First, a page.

COVID-19 has hit the retail sector hard, causing massive layoffs and bankruptcies across the board. While U.S. stores are continuing to struggle with lower sales, there are fortunately some signs of life that consumers are ready to shop again.
As the economy continues to recover, rehiring at retail stores will become more complicated than ever before. Replacing the high turnover of retail employees was an issue even before the pandemic at around 60%, but that number is expected to rise due to illness, safety concerns and relocation. This means retailers have to fix their old way of hiring and adapt new, modern methodologies.
Here are four mistakes retailers are making in hiring that they must address in order to outlast the pandemic’s impact.
1. They’re still relying on in-person hiring
Face-to-face interviews are great, but they were already fading due to the ease and efficiency of video interviews even before the COVID-19 era. Yet, during a time of social distancing, many “old school” retail hiring managers and owners stubbornly refuse to utilize video interviewing software, instead relying on phone calls or still asking candidates to come into the office. Roughly 86% of organizations are utilizing virtual interviews to hire, which means if your business isn’t already embracing this tool, you’re behind the curve.
In a COVID-19 world, video interviews are the fastest, safest and most effective way to meet and vet candidates. Phone calls leave much to be desired when it comes to getting to know a person, especially since studies have shown that 55% of communication is visual. Especially for retailers looking to hire customer-facing roles, seeing that candidates are personable is incredibly important.
Hiring managers who have adopted virtual interviews also tout their efficiency. Candidates are more likely to be on time, less likely to not show up (since one can easily send reminders and confirmations), and interviews can be conducted one right after another. It’s the modern way to see more candidates than managers could before, and the pandemic has only accelerated its adoption.
2. They aren’t leveraging video resumes and responses
Video interviews are more or less being adopted everywhere, but retailers are missing out on a virtual process one step before interviews: video resumes. For example, Carl’s Jr. poses an open-ended question on their job postings so that applicants can answer in a 30-second video that is uploaded with their resume.
This allows the hiring manager to screen candidates for personality even before the virtual interview portion, greatly cutting down the number of applicants to move on to that stage. In high-volume hiring sectors like food services and retail, whittling down applicants is a crucial step when increasing speed and efficiency of the hiring process. These short video responses can help quickly and seamlessly gauge who fits the hiring manager’s criteria and qualifications.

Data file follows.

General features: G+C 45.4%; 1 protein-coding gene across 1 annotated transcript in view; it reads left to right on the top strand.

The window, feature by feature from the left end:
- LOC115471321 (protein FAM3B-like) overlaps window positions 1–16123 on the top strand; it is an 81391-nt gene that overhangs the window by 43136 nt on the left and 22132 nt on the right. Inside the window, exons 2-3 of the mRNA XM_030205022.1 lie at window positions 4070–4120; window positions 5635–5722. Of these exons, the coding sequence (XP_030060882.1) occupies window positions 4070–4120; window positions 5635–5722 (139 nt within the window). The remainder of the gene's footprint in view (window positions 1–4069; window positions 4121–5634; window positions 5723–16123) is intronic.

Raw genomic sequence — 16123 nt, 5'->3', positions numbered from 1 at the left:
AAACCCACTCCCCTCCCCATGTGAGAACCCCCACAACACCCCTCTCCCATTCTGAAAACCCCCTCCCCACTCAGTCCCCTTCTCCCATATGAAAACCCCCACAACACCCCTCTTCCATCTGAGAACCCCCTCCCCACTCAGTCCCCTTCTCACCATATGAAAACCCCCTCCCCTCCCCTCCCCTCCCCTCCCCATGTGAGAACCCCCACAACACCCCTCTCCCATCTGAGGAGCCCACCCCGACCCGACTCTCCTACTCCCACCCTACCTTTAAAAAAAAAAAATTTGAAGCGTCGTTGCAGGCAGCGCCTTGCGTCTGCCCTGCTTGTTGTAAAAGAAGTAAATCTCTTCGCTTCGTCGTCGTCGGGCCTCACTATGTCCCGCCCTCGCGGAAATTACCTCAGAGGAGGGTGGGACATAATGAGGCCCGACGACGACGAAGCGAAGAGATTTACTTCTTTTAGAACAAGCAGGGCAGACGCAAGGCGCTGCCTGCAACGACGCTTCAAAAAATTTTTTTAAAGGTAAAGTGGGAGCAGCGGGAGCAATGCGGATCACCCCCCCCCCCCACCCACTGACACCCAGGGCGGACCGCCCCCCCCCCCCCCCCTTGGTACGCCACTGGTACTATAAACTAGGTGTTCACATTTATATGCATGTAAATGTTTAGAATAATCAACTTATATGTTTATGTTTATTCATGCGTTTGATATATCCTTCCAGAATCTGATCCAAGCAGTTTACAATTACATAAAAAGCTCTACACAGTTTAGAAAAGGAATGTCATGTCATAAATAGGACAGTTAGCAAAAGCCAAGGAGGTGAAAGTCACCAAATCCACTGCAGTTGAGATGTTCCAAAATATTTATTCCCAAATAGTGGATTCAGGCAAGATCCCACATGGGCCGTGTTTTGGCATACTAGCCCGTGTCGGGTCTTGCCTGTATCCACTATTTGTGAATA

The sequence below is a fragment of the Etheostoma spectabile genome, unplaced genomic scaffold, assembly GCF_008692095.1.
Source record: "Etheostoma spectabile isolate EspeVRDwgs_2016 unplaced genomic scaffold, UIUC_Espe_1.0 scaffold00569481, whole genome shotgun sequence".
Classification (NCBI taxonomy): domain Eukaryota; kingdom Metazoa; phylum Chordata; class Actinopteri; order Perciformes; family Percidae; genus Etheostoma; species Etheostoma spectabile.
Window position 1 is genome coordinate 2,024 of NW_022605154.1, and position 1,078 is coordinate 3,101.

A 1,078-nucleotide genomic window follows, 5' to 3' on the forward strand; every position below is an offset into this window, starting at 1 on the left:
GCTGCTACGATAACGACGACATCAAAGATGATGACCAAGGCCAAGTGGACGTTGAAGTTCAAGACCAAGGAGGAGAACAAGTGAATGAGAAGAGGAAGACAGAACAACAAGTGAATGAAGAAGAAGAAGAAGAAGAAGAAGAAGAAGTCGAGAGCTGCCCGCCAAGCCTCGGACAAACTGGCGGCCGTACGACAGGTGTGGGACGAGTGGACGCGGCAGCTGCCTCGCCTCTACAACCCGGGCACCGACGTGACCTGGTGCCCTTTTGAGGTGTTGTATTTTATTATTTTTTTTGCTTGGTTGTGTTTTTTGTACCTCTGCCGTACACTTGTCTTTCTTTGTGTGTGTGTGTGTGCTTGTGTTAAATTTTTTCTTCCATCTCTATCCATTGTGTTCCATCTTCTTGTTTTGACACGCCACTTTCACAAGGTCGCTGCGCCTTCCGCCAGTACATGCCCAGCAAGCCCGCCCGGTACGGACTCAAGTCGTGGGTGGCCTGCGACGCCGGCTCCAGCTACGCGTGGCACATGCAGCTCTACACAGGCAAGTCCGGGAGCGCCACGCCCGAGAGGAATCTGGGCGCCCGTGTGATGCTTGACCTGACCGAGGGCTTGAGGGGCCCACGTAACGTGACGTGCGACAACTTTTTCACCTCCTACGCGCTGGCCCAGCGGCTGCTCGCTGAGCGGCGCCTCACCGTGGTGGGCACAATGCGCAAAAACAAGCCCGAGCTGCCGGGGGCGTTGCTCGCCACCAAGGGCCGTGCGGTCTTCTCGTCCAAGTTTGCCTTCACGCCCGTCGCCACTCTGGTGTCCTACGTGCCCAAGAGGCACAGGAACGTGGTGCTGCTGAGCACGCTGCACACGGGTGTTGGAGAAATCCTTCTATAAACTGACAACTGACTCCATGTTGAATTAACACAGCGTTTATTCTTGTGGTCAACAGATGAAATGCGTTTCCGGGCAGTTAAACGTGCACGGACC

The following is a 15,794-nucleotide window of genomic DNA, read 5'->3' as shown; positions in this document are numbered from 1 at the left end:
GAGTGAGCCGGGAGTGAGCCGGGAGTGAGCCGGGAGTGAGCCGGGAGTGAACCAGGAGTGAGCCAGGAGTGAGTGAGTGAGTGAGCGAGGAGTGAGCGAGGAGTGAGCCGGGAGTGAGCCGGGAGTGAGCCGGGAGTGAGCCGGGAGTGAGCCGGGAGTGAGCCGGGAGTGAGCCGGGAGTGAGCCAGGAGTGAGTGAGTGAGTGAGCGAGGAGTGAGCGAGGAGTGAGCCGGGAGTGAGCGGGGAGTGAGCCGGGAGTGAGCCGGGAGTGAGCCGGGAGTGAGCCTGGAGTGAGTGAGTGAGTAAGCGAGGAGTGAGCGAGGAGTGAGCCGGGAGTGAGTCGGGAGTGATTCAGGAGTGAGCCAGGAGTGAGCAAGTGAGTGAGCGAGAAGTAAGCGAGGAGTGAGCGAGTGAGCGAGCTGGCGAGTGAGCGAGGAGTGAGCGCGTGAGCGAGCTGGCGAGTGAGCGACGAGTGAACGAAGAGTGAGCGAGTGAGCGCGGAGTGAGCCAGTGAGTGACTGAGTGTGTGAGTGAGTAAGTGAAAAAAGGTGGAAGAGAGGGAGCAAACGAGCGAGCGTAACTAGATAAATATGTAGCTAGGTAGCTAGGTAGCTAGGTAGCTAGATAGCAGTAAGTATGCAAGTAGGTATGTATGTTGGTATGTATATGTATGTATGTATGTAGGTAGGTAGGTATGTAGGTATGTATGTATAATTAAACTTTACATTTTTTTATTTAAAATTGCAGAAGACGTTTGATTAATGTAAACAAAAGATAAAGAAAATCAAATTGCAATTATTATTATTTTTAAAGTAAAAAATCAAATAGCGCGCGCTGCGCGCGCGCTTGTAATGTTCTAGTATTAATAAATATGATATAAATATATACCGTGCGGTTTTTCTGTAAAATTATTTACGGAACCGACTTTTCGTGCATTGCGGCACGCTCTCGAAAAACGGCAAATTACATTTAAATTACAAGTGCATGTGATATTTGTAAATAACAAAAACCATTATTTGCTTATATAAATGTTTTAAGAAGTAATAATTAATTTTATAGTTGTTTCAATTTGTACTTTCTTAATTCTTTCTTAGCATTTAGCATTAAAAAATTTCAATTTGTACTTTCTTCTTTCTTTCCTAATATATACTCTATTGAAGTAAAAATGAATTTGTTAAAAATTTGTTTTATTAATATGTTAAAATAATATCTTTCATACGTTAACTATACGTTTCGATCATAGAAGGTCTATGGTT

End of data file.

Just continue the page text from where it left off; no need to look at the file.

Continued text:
3. They aren’t communicating with candidates via text
A mainstream form of communication in today’s word, text messaging is actually becoming more common, replacing the traditional screener phone call. With a generation of young job seekers who have grown up with a mobile device in their hands, texting is second nature and even more ubiquitous than email. SMS often gets a higher read rate, response rate, and retailers who neglect to use this form of communication can miss out on great, young talent.
More modern retailers are increasingly utilizing a “text-to-apply” feature to meet candidates where they are in their mobile lives. By making it easy to apply for a job while commuting or otherwise away from traditional computers, retailers can increase their pool of applicants by a significant amount.
The most savvy companies even create mobile-friendly applications with smart screening questions that can be easily answered from a mobile device. It’s all about “speaking the language” of the job seeker to create higher responses and better initial relationships.
4. They’re still relying on paper
From applications, to contracts, to training materials, many retailers are still relying on paper to do their hiring. This process has always been a bottleneck in increasing hiring efficiency. More so than ever, retailers will want to ditch their paper applications and embrace the safety — and ease — of electronic methods.
Editable PDFs or web-based applications and contracts are swiftly taking over retail hiring. Not only are they faster than paper, but seamless to file and easier to keep track of. As for onboarding, training videos have been shown to be highly effective when teaching and re enforcing lessons.
Of course, there’s the most comprehensive method to going fully electronic: using an automated hiring platform that can help retailers post online, track and interview candidates virtually, and onboard them without any paperwork involved. As COVID-19 pushes hiring to go contactless, these solutions are seeing increased adoption across all industries.
The future retail is recovery, and that means hiring back furloughed employees or new workers will be a constant need for stores that reopen. The pandemic has exacerbated the need for modern hiring solutions that are efficient, safe, and sustainable.
Retailers who continue to make these mistakes in hiring will find themselves left behind as more and more businesses take advantage of the large talent pool of candidates looking for jobs today.
Desmond Lim is the CEO and co-founder of Workstream, a provider of hiring and onboarding solutions.
Michael Saldaña, the retail operations and communications manager for UNTUCKit, says the company was able to get by with manual scheduling and timekeeping at the beginning. As their footprint began to expand, however, complications arose. Learn more.